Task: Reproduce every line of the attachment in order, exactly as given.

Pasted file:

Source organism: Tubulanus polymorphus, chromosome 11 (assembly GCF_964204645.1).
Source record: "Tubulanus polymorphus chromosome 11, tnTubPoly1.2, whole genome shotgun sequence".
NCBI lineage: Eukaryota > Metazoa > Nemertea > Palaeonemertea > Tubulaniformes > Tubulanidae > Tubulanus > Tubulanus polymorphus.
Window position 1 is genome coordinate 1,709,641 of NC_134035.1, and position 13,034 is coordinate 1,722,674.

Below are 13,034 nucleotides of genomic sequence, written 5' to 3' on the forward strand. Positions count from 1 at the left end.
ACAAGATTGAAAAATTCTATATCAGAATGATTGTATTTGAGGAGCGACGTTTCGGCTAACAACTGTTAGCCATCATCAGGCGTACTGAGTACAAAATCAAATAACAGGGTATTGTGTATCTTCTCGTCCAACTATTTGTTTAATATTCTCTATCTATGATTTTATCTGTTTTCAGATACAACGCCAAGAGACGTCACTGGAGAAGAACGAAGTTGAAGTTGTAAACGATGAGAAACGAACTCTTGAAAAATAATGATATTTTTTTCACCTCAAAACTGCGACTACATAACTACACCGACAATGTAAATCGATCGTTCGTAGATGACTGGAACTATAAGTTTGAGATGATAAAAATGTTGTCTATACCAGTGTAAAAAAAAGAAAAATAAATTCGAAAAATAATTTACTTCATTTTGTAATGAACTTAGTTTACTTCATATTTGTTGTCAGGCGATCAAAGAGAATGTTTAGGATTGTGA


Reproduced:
Source organism: Tubulanus polymorphus, chromosome 11 (assembly GCF_964204645.1).
Source record: "Tubulanus polymorphus chromosome 11, tnTubPoly1.2, whole genome shotgun sequence".
NCBI lineage: Eukaryota > Metazoa > Nemertea > Palaeonemertea > Tubulaniformes > Tubulanidae > Tubulanus > Tubulanus polymorphus.
Window position 1 is genome coordinate 1,709,641 of NC_134035.1, and position 13,034 is coordinate 1,722,674.

Below are 13,034 nucleotides of genomic sequence, written 5' to 3' on the forward strand. Positions count from 1 at the left end.
ACAAGATTGAAAAATTCTATATCAGAATGATTGTATTTGAGGAGCGACGTTTCGGCTAACAACTGTTAGCCATCATCAGGCGTACTGAGTACAAAATCAAATAACAGGGTATTGTGTATCTTCTCGTCCAACTATTTGTTTAATATTCTCTATCTATGATTTTATCTGTTTTCAGATACAACGCCAAGAGACGTCACTGGAGAAGAACGAAGTTGAAGTTGTAAACGATGAGAAACGAACTCTTGAAAAATAATGATATTTTTTTCACCTCAAAACTGCGACTACATAACTACACCGACAATGTAAATCGATCGTTCGTAGATGACTGGAACTATAAGTTTGAGATGATAAAAATGTTGTCTATACCAGTGTAAAAAAAAGAAAAATAAATTCGAAAAATAATTTACTTCATTTTGTAATGAACTTAGTTTACTTCATATTTGTTGTCAGGCGATCAAAGAGAATGTTTAGGATTGTGA